CLES reports on New Municipalism in London
CLES last month released a new publication, New Municipalism in London, which highlights ‘the actions of three London Boroughs who are seeking to challenge traditional local economic development and return power to their citizens’.
According to CLES, New Municipalism has three core principles. First, ‘redistribution of power’, with the aim to ‘open up formal institutions and processes to citizens in order to facilitate deeper democratic involvement’. Also at its core is the ‘local state using its own municipal power’, recognising that unique public goods and services, such as utilities and transport, should not be outsourced to the market, but fairly priced and accessible to all citizens. Finally, ‘a bold rethinking of local economic development’, with the emphasis on building an inclusive economy that is ‘plural, fair and democratic’, as previously set out by Neil McInroy and David Burch.
London is the fifth wealthiest city in the world by GDP, yet with 27 per cent of its citizens living in poverty. The publication outlines how ‘the London Boroughs of Islington, Hackney and Camden are responding to this “age of inequality”, by taking inspiration from the international new municipalist movement’, with particular reference to citizens’ movements in Barcelona and Jackson, USA.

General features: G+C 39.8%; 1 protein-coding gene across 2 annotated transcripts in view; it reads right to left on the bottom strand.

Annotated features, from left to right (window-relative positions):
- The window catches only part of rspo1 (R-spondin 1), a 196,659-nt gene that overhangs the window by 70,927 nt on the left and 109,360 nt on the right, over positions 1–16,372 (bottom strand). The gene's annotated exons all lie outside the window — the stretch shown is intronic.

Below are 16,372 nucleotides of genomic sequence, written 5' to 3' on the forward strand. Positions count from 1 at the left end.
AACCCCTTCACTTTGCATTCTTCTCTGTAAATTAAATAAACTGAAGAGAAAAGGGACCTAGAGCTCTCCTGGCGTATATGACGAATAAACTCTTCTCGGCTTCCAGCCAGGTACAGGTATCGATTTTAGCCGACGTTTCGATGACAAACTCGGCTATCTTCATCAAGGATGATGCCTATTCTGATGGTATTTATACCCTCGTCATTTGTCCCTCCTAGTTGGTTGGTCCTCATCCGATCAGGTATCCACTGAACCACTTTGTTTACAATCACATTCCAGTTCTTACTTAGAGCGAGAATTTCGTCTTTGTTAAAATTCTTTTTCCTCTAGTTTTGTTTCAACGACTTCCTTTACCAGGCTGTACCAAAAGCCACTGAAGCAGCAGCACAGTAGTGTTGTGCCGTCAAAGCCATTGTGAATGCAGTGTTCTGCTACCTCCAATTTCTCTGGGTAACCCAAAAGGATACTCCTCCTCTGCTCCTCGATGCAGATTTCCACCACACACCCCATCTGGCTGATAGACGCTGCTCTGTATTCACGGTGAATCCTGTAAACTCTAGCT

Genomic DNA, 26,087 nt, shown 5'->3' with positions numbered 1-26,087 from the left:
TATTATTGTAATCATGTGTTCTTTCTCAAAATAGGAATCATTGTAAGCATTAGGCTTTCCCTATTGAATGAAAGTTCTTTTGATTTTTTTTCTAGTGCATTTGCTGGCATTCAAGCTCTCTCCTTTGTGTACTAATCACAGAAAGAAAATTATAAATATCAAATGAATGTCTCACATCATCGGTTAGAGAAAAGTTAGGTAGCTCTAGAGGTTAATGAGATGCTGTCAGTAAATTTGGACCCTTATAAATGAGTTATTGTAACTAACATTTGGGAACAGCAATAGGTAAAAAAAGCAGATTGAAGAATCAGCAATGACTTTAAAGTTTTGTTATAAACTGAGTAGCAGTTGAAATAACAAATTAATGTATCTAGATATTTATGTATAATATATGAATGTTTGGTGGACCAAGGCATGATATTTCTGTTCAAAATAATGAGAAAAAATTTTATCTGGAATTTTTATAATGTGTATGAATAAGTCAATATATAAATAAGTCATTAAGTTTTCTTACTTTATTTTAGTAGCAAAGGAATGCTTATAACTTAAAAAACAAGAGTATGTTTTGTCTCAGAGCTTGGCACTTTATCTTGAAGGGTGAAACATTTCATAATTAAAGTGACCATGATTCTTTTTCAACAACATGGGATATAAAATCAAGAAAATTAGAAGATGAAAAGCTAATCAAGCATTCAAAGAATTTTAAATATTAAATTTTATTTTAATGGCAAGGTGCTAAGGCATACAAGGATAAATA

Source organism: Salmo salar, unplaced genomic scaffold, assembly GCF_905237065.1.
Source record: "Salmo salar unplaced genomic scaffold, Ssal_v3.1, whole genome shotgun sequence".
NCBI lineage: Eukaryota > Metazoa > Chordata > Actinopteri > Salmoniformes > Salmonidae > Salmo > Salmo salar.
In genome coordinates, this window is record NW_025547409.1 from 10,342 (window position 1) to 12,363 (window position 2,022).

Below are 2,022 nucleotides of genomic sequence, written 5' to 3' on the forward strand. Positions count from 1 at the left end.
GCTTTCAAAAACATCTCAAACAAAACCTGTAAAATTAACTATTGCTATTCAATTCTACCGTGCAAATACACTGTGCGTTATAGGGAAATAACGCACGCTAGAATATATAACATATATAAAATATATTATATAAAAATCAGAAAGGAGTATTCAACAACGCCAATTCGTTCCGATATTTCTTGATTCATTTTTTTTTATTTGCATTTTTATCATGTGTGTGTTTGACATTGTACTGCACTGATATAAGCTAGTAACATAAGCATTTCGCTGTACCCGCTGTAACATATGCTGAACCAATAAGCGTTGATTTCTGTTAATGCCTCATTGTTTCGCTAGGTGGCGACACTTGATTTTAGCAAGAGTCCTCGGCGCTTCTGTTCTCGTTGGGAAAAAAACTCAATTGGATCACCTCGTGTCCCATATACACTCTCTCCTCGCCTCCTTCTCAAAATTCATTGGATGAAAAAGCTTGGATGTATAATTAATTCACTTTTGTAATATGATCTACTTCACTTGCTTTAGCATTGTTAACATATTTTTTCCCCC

The report goes on to look at the work each borough is doing, written by the person spearheading it. Cllr Richard Watts, Leader of Islington Council, says:
‘By rejecting market orthodoxies and pursuing an interventionist approach, we have demonstrated that municipal services and programmes can make a real difference to the lives of working people, and are central to re-building an economy with social justice at its core.’
Philip Glanville, Mayor of Hackney, recognises that although ‘Hackney is changing … too many of our residents feel left behind’. Their new municipalism is about ‘bridging the gap between our expanding local economy and residents’. Cllr Georgia Gould, Leader of Camden Council, feels that that this marks the ‘return to the proud traditions of civic radicalism for which Camden is famous … Camden is rising to the challenge, harnessing our resources to share power and create social value, delivering housing, jobs, and opportunities for our citizens.’
Read the full report here.